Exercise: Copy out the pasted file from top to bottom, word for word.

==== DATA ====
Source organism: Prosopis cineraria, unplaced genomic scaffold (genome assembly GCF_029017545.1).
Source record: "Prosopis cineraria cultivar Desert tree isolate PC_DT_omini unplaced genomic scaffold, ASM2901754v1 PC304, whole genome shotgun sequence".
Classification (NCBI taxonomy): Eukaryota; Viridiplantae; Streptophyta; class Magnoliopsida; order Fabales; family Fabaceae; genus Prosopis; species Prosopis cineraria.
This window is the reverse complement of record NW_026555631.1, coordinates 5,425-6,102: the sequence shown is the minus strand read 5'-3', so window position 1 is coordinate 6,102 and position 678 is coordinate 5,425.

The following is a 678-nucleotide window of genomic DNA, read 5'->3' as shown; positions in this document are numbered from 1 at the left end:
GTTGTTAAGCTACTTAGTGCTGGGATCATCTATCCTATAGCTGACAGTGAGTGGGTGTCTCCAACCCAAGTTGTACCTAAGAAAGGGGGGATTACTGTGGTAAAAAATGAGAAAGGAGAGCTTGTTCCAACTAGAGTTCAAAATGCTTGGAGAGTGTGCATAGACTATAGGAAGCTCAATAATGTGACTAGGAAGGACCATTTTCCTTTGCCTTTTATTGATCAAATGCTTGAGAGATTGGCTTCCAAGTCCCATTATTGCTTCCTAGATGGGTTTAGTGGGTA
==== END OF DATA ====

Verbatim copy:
Source organism: Prosopis cineraria, unplaced genomic scaffold (genome assembly GCF_029017545.1).
Source record: "Prosopis cineraria cultivar Desert tree isolate PC_DT_omini unplaced genomic scaffold, ASM2901754v1 PC304, whole genome shotgun sequence".
Classification (NCBI taxonomy): Eukaryota; Viridiplantae; Streptophyta; class Magnoliopsida; order Fabales; family Fabaceae; genus Prosopis; species Prosopis cineraria.
This window is the reverse complement of record NW_026555631.1, coordinates 5,425-6,102: the sequence shown is the minus strand read 5'-3', so window position 1 is coordinate 6,102 and position 678 is coordinate 5,425.

The following is a 678-nucleotide window of genomic DNA, read 5'->3' as shown; positions in this document are numbered from 1 at the left end:
GTTGTTAAGCTACTTAGTGCTGGGATCATCTATCCTATAGCTGACAGTGAGTGGGTGTCTCCAACCCAAGTTGTACCTAAGAAAGGGGGGATTACTGTGGTAAAAAATGAGAAAGGAGAGCTTGTTCCAACTAGAGTTCAAAATGCTTGGAGAGTGTGCATAGACTATAGGAAGCTCAATAATGTGACTAGGAAGGACCATTTTCCTTTGCCTTTTATTGATCAAATGCTTGAGAGATTGGCTTCCAAGTCCCATTATTGCTTCCTAGATGGGTTTAGTGGGTA